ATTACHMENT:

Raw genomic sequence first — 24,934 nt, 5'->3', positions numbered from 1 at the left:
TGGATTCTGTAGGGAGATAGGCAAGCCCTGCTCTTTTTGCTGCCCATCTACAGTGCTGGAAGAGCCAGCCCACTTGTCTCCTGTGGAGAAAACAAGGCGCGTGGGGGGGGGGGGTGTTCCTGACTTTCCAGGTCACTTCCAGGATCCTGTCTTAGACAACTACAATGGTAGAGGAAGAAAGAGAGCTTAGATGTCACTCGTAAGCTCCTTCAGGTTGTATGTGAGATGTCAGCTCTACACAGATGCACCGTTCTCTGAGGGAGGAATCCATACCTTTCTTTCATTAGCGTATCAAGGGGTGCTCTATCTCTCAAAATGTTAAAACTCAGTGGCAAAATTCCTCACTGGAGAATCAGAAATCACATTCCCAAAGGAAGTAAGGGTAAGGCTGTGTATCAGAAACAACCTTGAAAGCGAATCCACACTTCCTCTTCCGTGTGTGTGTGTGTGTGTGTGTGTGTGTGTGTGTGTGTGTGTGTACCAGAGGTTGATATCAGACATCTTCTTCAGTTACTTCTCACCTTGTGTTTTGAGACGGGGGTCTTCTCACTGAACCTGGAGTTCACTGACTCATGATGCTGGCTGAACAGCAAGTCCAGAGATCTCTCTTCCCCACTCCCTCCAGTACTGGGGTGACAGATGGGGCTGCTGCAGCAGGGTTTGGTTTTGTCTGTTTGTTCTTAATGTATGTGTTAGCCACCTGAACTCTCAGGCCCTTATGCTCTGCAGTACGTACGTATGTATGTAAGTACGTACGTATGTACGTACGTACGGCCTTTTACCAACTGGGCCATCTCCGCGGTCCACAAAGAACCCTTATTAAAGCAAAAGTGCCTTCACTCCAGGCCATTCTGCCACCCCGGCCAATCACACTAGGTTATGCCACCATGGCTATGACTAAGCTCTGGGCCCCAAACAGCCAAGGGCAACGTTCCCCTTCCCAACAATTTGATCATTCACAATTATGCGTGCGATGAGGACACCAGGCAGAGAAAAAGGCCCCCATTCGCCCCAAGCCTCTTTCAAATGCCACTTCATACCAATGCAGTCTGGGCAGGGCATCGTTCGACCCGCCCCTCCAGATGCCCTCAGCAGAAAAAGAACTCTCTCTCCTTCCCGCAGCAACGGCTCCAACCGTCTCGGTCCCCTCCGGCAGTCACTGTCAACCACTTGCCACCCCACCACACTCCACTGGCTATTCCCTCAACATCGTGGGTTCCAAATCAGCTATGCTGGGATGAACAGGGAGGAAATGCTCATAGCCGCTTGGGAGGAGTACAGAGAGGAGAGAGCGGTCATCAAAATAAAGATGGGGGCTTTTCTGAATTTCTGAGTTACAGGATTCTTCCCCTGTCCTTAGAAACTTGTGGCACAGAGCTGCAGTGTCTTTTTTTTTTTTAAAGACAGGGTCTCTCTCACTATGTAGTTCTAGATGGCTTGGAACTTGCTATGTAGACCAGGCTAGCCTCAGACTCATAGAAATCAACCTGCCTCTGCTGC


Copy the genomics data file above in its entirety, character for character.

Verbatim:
Raw genomic sequence first — 24,934 nt, 5'->3', positions numbered from 1 at the left:
TGGATTCTGTAGGGAGATAGGCAAGCCCTGCTCTTTTTGCTGCCCATCTACAGTGCTGGAAGAGCCAGCCCACTTGTCTCCTGTGGAGAAAACAAGGCGCGTGGGGGGGGGGGGTGTTCCTGACTTTCCAGGTCACTTCCAGGATCCTGTCTTAGACAACTACAATGGTAGAGGAAGAAAGAGAGCTTAGATGTCACTCGTAAGCTCCTTCAGGTTGTATGTGAGATGTCAGCTCTACACAGATGCACCGTTCTCTGAGGGAGGAATCCATACCTTTCTTTCATTAGCGTATCAAGGGGTGCTCTATCTCTCAAAATGTTAAAACTCAGTGGCAAAATTCCTCACTGGAGAATCAGAAATCACATTCCCAAAGGAAGTAAGGGTAAGGCTGTGTATCAGAAACAACCTTGAAAGCGAATCCACACTTCCTCTTCCGTGTGTGTGTGTGTGTGTGTGTGTGTGTGTGTGTGTGTGTGTGTACCAGAGGTTGATATCAGACATCTTCTTCAGTTACTTCTCACCTTGTGTTTTGAGACGGGGGTCTTCTCACTGAACCTGGAGTTCACTGACTCATGATGCTGGCTGAACAGCAAGTCCAGAGATCTCTCTTCCCCACTCCCTCCAGTACTGGGGTGACAGATGGGGCTGCTGCAGCAGGGTTTGGTTTTGTCTGTTTGTTCTTAATGTATGTGTTAGCCACCTGAACTCTCAGGCCCTTATGCTCTGCAGTACGTACGTATGTATGTAAGTACGTACGTATGTACGTACGTACGGCCTTTTACCAACTGGGCCATCTCCGCGGTCCACAAAGAACCCTTATTAAAGCAAAAGTGCCTTCACTCCAGGCCATTCTGCCACCCCGGCCAATCACACTAGGTTATGCCACCATGGCTATGACTAAGCTCTGGGCCCCAAACAGCCAAGGGCAACGTTCCCCTTCCCAACAATTTGATCATTCACAATTATGCGTGCGATGAGGACACCAGGCAGAGAAAAAGGCCCCCATTCGCCCCAAGCCTCTTTCAAATGCCACTTCATACCAATGCAGTCTGGGCAGGGCATCGTTCGACCCGCCCCTCCAGATGCCCTCAGCAGAAAAAGAACTCTCTCTCCTTCCCGCAGCAACGGCTCCAACCGTCTCGGTCCCCTCCGGCAGTCACTGTCAACCACTTGCCACCCCACCACACTCCACTGGCTATTCCCTCAACATCGTGGGTTCCAAATCAGCTATGCTGGGATGAACAGGGAGGAAATGCTCATAGCCGCTTGGGAGGAGTACAGAGAGGAGAGAGCGGTCATCAAAATAAAGATGGGGGCTTTTCTGAATTTCTGAGTTACAGGATTCTTCCCCTGTCCTTAGAAACTTGTGGCACAGAGCTGCAGTGTCTTTTTTTTTTTTAAAGACAGGGTCTCTCTCACTATGTAGTTCTAGATGGCTTGGAACTTGCTATGTAGACCAGGCTAGCCTCAGACTCATAGAAATCAACCTGCCTCTGCTGC